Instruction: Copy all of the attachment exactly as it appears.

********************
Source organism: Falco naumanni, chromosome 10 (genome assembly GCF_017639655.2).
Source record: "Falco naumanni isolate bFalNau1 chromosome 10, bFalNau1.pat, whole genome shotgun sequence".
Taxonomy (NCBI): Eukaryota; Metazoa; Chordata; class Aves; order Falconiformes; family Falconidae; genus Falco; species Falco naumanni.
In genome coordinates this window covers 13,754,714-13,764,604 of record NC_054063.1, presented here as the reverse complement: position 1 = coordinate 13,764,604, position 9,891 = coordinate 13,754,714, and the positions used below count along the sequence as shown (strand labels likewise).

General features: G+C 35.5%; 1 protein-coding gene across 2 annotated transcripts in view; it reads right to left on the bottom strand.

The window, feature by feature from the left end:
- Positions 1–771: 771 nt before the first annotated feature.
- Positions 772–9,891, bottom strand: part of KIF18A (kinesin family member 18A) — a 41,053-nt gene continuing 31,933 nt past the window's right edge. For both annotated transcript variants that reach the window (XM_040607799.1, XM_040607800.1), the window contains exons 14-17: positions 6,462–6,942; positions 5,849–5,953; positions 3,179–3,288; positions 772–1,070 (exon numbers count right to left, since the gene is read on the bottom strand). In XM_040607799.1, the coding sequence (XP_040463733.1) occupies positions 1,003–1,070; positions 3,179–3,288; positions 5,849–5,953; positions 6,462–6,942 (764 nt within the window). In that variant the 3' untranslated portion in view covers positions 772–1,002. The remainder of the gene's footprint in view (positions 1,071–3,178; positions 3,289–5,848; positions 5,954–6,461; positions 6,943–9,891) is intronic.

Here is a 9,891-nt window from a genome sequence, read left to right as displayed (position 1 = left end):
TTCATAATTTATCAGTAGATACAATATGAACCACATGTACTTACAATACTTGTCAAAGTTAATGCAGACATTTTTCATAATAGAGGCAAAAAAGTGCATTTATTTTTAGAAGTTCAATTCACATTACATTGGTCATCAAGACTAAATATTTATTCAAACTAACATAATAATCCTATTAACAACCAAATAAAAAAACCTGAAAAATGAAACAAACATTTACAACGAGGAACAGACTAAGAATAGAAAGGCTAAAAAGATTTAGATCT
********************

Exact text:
Source organism: Falco naumanni, chromosome 10 (genome assembly GCF_017639655.2).
Source record: "Falco naumanni isolate bFalNau1 chromosome 10, bFalNau1.pat, whole genome shotgun sequence".
Taxonomy (NCBI): Eukaryota; Metazoa; Chordata; class Aves; order Falconiformes; family Falconidae; genus Falco; species Falco naumanni.
In genome coordinates this window covers 13,754,714-13,764,604 of record NC_054063.1, presented here as the reverse complement: position 1 = coordinate 13,764,604, position 9,891 = coordinate 13,754,714, and the positions used below count along the sequence as shown (strand labels likewise).

General features: G+C 35.5%; 1 protein-coding gene across 2 annotated transcripts in view; it reads right to left on the bottom strand.

The window, feature by feature from the left end:
- Positions 1–771: 771 nt before the first annotated feature.
- Positions 772–9,891, bottom strand: part of KIF18A (kinesin family member 18A) — a 41,053-nt gene continuing 31,933 nt past the window's right edge. For both annotated transcript variants that reach the window (XM_040607799.1, XM_040607800.1), the window contains exons 14-17: positions 6,462–6,942; positions 5,849–5,953; positions 3,179–3,288; positions 772–1,070 (exon numbers count right to left, since the gene is read on the bottom strand). In XM_040607799.1, the coding sequence (XP_040463733.1) occupies positions 1,003–1,070; positions 3,179–3,288; positions 5,849–5,953; positions 6,462–6,942 (764 nt within the window). In that variant the 3' untranslated portion in view covers positions 772–1,002. The remainder of the gene's footprint in view (positions 1,071–3,178; positions 3,289–5,848; positions 5,954–6,461; positions 6,943–9,891) is intronic.

Here is a 9,891-nt window from a genome sequence, read left to right as displayed (position 1 = left end):
TTCATAATTTATCAGTAGATACAATATGAACCACATGTACTTACAATACTTGTCAAAGTTAATGCAGACATTTTTCATAATAGAGGCAAAAAAGTGCATTTATTTTTAGAAGTTCAATTCACATTACATTGGTCATCAAGACTAAATATTTATTCAAACTAACATAATAATCCTATTAACAACCAAATAAAAAAACCTGAAAAATGAAACAAACATTTACAACGAGGAACAGACTAAGAATAGAAAGGCTAAAAAGATTTAGATCT